I often find myself describing the digital domain to people who don't live and breathe it like I do. It's an intangible thing, and many of the concepts are coded in jargon. It doesn't help that every technology tool set uses it's own specific language, sometimes using the same words for very different things, or different words for the same things. What's a page? A widget? A layout? A template? A module, plugin or extension? It varies. The answer "depends".
Analogies can be a helpful communication tool to get the message across, and get everyone thinking in parallel.
One of my favourites, is to compare a web development project, to a landscape design project.
One of the first things you need to know, is who is this landscape for and what sort of landscape is it? The design required for a public park is very different to one suitable for the back courtyard of an inner city terrace house.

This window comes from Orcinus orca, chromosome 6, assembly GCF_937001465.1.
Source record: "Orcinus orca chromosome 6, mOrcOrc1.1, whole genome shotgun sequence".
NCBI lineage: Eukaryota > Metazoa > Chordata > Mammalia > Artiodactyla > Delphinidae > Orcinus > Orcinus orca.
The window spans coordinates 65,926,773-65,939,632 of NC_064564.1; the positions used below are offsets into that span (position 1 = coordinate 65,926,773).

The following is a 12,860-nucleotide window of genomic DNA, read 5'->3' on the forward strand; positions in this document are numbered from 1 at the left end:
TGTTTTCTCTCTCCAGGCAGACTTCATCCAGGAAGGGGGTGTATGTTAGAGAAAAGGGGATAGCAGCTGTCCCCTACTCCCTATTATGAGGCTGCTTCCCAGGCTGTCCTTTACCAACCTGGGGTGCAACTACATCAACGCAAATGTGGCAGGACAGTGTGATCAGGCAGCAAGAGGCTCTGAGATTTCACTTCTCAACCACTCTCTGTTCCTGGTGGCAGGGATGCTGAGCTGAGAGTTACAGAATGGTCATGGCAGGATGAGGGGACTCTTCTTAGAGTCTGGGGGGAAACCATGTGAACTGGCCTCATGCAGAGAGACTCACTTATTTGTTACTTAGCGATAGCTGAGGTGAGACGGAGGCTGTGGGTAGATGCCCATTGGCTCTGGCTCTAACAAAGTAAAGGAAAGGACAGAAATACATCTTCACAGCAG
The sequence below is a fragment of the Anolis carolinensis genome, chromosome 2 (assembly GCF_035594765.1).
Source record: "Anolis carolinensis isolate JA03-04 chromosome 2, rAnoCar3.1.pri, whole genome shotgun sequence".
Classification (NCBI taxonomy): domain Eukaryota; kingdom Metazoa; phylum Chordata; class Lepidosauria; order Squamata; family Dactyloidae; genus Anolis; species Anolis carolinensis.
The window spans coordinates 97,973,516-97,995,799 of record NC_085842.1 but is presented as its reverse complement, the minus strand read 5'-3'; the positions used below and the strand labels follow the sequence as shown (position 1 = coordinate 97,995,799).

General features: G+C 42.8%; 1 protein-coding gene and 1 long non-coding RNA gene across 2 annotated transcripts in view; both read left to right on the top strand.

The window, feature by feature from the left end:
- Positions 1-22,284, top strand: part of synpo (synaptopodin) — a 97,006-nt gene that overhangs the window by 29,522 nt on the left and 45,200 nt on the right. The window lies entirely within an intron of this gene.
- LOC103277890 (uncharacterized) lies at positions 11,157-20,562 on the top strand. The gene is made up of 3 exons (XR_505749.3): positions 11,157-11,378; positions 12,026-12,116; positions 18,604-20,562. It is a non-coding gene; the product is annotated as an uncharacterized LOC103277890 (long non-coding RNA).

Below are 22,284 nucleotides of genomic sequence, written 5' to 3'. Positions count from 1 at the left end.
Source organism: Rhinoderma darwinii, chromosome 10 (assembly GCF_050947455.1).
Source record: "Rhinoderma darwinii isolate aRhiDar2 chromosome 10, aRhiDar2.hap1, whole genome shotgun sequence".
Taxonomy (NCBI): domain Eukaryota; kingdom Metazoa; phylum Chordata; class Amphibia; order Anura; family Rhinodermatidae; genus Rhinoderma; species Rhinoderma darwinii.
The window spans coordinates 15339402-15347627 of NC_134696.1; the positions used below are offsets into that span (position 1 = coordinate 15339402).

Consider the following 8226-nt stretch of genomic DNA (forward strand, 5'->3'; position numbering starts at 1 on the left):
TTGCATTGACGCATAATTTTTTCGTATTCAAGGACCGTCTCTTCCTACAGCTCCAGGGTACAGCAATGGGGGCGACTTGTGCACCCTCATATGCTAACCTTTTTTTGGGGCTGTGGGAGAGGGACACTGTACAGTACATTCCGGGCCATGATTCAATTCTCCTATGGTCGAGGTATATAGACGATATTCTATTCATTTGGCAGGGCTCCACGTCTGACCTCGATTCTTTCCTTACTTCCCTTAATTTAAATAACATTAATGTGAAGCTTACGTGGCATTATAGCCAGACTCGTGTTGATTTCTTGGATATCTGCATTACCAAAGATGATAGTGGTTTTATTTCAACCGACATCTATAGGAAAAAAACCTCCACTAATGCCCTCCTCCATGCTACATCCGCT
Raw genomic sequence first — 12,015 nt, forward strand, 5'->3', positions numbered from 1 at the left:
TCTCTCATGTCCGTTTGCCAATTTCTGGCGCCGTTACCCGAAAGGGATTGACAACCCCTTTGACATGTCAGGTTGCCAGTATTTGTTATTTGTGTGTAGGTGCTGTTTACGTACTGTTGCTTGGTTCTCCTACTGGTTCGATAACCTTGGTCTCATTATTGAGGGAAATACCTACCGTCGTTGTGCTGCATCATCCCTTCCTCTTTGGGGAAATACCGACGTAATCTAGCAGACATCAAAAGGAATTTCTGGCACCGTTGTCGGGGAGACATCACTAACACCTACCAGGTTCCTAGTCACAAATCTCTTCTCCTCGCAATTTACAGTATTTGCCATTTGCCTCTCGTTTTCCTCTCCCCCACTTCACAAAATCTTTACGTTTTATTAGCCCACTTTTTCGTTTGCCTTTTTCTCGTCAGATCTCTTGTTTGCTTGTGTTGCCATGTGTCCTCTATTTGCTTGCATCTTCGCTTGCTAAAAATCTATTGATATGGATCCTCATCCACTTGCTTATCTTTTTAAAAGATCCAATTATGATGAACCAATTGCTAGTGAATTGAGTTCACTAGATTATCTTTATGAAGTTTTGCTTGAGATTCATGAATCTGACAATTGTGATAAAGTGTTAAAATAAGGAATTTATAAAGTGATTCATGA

You also need to know what the maintenance resources will be. Will this be watered and tended daily? What about budget? Can we afford established plants, or should we plan to watch the garden grow from seeds or seedlings?
The key point of comparison, is that a garden, whether big or small, is a living thing. It will change, it will grow. It may die from neglect. It may become an un-manageable jungle without regular pruning and maintenance.
What analogies do you use to talk about digital design and development?
Image: XIIIfromTOKYO - Plan of the gardens of Versailles - Wikipedia - CC-BY-SA 3.0
I've given a "Constructive Conflict Resolution" talk twice now. First at DrupalCon Amsterdam, and again at DrupalCon Los Angeles. It's something I've been thinking about since joining the Drupal community working group a couple of years ago. I'm giving the talk again at OSCON in a couple of weeks. But this time, it will be different. Very different. Here's why.